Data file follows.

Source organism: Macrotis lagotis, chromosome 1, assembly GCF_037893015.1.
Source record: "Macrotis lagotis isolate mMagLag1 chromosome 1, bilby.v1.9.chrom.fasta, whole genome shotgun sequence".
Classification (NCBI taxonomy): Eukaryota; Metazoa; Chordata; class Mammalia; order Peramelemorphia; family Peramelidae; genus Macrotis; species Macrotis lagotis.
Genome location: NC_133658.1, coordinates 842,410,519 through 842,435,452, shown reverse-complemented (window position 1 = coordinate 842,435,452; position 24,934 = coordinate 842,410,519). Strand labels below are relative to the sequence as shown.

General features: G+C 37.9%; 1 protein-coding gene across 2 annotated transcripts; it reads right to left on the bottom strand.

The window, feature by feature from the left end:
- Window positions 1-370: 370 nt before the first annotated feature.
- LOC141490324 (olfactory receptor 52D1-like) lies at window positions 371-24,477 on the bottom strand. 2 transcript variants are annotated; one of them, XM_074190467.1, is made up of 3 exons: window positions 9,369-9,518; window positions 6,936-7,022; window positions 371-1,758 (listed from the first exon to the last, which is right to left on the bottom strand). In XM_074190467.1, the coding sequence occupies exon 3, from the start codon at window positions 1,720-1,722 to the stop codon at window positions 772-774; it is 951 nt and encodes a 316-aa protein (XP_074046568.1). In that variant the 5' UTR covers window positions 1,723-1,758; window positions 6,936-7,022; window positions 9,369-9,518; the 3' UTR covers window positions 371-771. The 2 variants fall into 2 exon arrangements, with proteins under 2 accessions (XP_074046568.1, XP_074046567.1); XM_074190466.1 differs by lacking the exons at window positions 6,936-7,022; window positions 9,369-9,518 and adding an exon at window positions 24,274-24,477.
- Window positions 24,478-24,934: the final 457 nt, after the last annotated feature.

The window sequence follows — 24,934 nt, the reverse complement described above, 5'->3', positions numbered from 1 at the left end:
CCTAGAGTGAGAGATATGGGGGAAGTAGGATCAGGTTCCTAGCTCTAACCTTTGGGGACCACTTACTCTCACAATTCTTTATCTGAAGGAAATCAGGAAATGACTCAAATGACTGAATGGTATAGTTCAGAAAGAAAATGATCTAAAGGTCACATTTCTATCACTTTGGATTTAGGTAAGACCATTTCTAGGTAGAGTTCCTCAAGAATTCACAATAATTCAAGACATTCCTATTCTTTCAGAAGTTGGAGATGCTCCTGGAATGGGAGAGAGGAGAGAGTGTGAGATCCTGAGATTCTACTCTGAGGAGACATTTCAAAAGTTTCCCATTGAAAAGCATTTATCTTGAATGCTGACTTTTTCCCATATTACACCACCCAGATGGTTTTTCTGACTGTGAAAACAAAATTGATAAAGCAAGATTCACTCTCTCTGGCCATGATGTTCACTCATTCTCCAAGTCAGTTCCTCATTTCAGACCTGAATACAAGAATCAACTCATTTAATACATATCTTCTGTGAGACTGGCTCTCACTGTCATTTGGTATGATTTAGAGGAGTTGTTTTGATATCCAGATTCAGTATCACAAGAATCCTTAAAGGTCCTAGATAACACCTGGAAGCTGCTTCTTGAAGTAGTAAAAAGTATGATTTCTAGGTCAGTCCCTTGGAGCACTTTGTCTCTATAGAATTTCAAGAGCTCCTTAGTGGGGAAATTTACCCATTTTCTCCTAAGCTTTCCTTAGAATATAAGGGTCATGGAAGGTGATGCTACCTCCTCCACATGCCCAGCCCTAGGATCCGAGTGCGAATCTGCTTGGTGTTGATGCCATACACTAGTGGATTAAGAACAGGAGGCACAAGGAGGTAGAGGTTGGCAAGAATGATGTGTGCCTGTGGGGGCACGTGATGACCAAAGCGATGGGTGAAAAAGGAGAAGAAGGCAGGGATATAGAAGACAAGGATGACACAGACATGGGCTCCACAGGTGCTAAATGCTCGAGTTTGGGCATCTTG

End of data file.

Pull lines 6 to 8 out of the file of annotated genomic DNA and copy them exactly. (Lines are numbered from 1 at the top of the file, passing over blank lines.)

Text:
The window, feature by feature from the left end:
- Window positions 1-370: 370 nt before the first annotated feature.
- LOC141490324 (olfactory receptor 52D1-like) lies at window positions 371-24,477 on the bottom strand. 2 transcript variants are annotated; one of them, XM_074190467.1, is made up of 3 exons: window positions 9,369-9,518; window positions 6,936-7,022; window positions 371-1,758 (listed from the first exon to the last, which is right to left on the bottom strand). In XM_074190467.1, the coding sequence occupies exon 3, from the start codon at window positions 1,720-1,722 to the stop codon at window positions 772-774; it is 951 nt and encodes a 316-aa protein (XP_074046568.1). In that variant the 5' UTR covers window positions 1,723-1,758; window positions 6,936-7,022; window positions 9,369-9,518; the 3' UTR covers window positions 371-771. The 2 variants fall into 2 exon arrangements, with proteins under 2 accessions (XP_074046568.1, XP_074046567.1); XM_074190466.1 differs by lacking the exons at window positions 6,936-7,022; window positions 9,369-9,518 and adding an exon at window positions 24,274-24,477.